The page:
Coach Kadlec gave tribute to Al by describing him as the best teacher he has ever known in the football profession. It was interesting to hear Coach Kadlec praise Al not only for his defensive coaching prowess, but also for his knowledge of the offensive side of the field. He also described his personal pain at losing a great friend and mentor.
John reminded everyone in the church of the hurt Al experienced when he was relieved of his duties at a time when his incredible recruiting efforts had filled the Missouri roster with some of the greatest players to ever wear the black and gold. He also reminded everyone that Al never displayed any bitterness over the decision and that every time the University asked Al to come back, for whatever reason, Al made the trip.
He described the love and affection Al always gave to his wonderful wife Joanie, and he went on to praise these two for raising their five sons and one daughter to become outstanding adults. John, Eddie, Lou, Mary Ann, Mike, and Tommy Onofrio and their families were all in attendance.
Also in attendance were Mike Alden, Joe Castiglione, and Gene Smith, the athletic director of ASU. A number of former college coaches were present including Larry Smith and Hank Kuhlmann.
One of the wonderful stories Coach Kadlec passed on about Al was how he handled the adversity of being absolutely destroyed by Nebraska, 62-0 in 1972, and then having to go to South Bend to play the number 3 ranked Fighting Irish of Notre Dame. He told of Al gathering the coaches together before he went in to the locker room to face the players and telling them "we will not look at any film of this game, I don't want you to watch it and I don't want the players to watch it. We all know what happened today and it is over. Anyone who takes even a second to watch this film will be on thin ice with me." Al then went into the locker room and told his players "the coaches know and you know what we didn't get done today. You will never have to watch a second of tape of this game to show you what happened because you already know. We are going in to South Bend to beat Notre Dame and we will do it because you know what it is going to take to win!" He kept his word and the players never had to watch that tape. As most of you already know, Missouri went to South Bend and beat the Irish 30-26 in a game that wasn't nearly as close as the score. The captains of the 1972 squad, Dan McDonough and Scott Sodergren were present at the funeral along with one of the captains of 1973 squad Jim Schnietz. Many other Tiger players were there as well.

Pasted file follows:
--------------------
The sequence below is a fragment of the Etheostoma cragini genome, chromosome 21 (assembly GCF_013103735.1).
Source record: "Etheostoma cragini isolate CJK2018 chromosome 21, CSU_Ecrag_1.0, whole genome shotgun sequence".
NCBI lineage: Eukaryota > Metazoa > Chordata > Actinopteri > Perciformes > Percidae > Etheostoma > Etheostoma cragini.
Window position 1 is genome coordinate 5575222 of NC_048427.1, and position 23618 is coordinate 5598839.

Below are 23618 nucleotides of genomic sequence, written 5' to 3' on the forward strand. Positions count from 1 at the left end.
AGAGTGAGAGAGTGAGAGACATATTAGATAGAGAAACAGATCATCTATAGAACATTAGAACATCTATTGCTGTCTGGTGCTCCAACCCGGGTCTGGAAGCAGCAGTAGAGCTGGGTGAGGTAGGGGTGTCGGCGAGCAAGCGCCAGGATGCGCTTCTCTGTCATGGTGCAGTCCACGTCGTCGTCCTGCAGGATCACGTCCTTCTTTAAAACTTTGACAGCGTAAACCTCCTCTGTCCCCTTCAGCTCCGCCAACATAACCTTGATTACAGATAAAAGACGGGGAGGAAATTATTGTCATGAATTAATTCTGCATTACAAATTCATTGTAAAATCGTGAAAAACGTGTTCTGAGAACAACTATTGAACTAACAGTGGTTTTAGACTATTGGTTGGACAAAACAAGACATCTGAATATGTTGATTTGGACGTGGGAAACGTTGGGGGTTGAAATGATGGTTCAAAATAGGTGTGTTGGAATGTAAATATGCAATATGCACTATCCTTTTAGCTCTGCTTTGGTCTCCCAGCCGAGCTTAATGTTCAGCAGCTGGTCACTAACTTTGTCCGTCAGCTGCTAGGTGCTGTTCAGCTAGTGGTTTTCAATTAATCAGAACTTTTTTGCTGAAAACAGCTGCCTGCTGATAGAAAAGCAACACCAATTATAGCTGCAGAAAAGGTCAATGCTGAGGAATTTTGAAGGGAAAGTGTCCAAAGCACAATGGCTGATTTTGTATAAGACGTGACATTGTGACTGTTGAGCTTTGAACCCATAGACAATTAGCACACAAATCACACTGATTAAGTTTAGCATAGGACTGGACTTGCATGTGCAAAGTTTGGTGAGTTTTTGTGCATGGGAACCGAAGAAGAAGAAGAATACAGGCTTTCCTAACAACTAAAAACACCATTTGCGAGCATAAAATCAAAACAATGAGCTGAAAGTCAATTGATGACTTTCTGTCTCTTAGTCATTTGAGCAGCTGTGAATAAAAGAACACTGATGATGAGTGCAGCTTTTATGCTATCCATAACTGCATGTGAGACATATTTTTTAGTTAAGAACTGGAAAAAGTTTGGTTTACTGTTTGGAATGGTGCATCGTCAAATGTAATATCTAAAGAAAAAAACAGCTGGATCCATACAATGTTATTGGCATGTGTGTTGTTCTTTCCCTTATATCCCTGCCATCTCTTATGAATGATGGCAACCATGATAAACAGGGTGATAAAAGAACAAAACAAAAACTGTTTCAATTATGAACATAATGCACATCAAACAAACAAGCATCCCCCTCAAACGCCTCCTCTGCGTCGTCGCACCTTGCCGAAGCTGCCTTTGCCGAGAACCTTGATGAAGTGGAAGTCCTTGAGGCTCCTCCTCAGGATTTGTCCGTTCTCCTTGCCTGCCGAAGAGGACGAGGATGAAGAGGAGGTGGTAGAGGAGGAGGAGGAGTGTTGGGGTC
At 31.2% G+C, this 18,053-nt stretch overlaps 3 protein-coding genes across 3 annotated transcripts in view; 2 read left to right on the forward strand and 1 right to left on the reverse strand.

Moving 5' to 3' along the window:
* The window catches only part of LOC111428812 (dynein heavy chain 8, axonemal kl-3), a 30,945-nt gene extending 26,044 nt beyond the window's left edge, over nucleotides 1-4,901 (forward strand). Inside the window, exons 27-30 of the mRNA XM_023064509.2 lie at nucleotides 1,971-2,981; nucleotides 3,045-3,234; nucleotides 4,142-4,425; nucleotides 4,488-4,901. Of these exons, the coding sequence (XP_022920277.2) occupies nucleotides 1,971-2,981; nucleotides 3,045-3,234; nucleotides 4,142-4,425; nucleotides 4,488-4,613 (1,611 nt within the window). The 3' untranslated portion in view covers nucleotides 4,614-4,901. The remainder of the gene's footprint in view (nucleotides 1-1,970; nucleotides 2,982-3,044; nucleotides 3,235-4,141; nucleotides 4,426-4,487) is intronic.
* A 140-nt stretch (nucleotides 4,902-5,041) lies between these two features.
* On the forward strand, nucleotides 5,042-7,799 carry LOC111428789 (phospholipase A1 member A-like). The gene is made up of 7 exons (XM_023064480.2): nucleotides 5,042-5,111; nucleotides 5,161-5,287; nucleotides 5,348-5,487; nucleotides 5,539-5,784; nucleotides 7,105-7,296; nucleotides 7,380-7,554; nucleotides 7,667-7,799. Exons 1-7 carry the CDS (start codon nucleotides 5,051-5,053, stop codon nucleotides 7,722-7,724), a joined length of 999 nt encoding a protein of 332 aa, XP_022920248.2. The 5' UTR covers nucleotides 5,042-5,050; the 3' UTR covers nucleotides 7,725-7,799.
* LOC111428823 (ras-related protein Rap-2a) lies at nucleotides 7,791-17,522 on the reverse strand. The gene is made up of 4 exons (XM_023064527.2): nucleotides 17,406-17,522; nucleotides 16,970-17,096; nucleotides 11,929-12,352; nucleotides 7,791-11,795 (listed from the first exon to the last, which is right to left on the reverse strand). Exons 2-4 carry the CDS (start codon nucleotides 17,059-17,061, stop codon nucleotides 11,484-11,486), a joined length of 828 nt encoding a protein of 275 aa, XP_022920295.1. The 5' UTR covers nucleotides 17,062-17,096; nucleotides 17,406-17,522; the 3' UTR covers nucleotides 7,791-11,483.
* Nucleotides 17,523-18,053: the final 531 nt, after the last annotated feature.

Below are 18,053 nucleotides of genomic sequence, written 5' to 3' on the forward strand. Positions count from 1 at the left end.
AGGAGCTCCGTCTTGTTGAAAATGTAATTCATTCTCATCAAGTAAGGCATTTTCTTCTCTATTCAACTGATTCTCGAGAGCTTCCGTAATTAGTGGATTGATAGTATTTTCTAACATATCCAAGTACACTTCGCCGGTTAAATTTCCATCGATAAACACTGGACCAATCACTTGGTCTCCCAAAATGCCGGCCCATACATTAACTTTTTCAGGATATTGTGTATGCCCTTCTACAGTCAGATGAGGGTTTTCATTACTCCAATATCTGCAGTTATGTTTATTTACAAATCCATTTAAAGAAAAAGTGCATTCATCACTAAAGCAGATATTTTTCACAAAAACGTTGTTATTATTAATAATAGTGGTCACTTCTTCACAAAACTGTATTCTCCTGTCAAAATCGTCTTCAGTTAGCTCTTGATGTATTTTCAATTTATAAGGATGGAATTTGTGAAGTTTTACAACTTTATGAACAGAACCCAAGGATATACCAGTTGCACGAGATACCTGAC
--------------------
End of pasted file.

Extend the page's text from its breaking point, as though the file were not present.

Onofrio spent 20 years on the Missouri football coaching staff, first as the architect of Dan Devine's rock-solid defenses from 1958-70, a period of time in which MU was one of the nation's most successful programs. He then became the man who succeeded Devine as head coach for a term that ran from 1971-77. His record as a head coach during those seven seasons was 38-41, but he established MU as the upset king of college football, leading the Tigers to dramatic victories over Notre Dame at South Bend, Southern Cal at Los Angeles, Alabama at Birmingham, Ohio State at Columbus, Arizona State at Tempe and Nebraska at both Lincoln and Columbia.
In his time at Mizzou, Onofrio coached four All-Americans, and had more than 30 of his players go on to professional careers in the National Football League. As a head coach, he led MU to two bowl appearances - the 1972 Fiesta Bowl and the 1973 Sun Bowl. His '73 squad was his most successful, as the Tigers went 8-4 that year, and ended the season ranked 17th nationally after a 34-17 triumph over Auburn in the Sun Bowl. Onofrio was a 1993 inductee into the Missouri Intercollegiate Athletics Hall of Fame.
One of the principal architects of the most glorious decade in Missouri football history is now gone. The staff at InsideMizzou.com hopes all of you will take a moment of your time to appreciate the legacy of both the coach and the man. Al Onofrio was one of the true titans of Missouri football, and he will be missed.